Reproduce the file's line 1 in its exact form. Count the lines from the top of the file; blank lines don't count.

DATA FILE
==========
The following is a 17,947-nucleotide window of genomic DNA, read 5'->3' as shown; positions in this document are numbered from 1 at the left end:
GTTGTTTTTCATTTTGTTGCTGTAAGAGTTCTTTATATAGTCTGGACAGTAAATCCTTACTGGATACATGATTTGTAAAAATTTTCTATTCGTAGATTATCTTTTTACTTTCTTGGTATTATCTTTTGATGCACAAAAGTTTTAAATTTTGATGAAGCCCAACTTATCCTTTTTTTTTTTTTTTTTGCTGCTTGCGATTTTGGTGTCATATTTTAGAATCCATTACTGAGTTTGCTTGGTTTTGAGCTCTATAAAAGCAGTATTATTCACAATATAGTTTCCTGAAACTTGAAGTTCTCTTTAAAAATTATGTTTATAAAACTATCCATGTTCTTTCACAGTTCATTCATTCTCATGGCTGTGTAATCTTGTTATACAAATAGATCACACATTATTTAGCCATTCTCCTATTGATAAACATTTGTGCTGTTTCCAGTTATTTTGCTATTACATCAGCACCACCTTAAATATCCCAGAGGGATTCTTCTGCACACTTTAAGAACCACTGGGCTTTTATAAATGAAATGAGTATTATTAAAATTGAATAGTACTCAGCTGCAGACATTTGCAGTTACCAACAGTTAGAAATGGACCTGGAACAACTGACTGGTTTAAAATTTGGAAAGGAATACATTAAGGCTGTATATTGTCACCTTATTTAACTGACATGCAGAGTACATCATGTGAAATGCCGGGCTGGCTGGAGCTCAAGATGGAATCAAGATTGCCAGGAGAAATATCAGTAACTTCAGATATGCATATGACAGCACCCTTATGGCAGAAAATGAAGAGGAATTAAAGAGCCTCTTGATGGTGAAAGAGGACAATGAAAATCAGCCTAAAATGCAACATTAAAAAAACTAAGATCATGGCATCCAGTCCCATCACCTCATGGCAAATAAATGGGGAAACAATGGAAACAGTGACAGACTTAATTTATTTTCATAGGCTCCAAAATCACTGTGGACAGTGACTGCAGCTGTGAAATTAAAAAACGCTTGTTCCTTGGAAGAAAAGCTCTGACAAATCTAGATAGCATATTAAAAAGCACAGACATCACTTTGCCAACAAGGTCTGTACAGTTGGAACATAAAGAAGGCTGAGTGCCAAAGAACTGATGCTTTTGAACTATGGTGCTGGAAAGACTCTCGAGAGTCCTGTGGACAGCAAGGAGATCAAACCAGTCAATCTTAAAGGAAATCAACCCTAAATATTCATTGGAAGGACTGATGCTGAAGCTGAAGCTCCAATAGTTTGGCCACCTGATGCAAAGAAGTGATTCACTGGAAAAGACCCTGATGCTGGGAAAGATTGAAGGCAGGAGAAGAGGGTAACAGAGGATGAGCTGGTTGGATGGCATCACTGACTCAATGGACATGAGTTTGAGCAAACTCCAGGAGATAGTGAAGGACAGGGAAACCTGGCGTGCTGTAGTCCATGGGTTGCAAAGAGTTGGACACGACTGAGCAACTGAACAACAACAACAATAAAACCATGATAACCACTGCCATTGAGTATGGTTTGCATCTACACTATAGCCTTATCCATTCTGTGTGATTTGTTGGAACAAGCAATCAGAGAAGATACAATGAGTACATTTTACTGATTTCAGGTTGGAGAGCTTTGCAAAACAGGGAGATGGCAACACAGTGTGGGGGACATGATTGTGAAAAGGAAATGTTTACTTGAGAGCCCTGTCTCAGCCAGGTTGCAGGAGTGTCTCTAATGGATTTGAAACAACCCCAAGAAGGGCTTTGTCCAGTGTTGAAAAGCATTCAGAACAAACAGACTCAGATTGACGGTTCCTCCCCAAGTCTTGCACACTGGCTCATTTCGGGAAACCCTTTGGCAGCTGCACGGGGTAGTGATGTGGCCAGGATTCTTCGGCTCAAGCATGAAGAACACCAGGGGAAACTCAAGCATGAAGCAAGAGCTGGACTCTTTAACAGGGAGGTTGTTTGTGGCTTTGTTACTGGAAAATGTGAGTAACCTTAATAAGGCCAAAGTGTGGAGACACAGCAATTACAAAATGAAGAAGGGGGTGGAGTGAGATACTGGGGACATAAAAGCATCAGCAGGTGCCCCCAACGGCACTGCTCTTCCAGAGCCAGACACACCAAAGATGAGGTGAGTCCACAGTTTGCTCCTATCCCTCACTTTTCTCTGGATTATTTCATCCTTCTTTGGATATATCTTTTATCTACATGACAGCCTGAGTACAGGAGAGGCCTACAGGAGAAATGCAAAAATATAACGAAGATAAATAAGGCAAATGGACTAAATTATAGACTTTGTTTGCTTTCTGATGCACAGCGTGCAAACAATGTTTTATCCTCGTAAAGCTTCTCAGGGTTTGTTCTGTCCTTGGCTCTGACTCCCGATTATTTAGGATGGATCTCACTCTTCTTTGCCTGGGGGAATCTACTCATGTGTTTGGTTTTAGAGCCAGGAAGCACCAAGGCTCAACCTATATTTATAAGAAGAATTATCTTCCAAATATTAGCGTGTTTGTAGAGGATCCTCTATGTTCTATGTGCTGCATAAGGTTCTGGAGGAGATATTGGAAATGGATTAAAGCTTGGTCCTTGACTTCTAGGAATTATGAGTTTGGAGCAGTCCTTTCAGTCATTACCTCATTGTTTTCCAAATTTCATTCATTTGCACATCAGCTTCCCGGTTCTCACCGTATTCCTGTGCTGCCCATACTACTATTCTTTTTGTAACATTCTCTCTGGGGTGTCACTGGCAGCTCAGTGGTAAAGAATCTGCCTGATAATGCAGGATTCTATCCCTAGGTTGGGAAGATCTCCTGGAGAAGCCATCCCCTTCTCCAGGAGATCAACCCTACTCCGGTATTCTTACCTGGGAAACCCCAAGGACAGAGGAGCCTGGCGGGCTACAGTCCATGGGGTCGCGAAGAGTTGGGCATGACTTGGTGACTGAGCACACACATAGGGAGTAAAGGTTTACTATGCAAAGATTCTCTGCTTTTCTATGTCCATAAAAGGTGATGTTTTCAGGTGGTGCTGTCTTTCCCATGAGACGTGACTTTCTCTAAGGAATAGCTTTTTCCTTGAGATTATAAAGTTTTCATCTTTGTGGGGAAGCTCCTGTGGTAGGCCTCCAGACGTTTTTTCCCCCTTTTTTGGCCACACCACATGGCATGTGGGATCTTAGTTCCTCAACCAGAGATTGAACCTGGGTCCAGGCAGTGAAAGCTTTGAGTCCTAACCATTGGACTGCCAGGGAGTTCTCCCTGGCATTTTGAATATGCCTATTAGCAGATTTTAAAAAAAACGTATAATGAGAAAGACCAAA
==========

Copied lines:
The following is a 17,947-nucleotide window of genomic DNA, read 5'->3' as shown; positions in this document are numbered from 1 at the left end: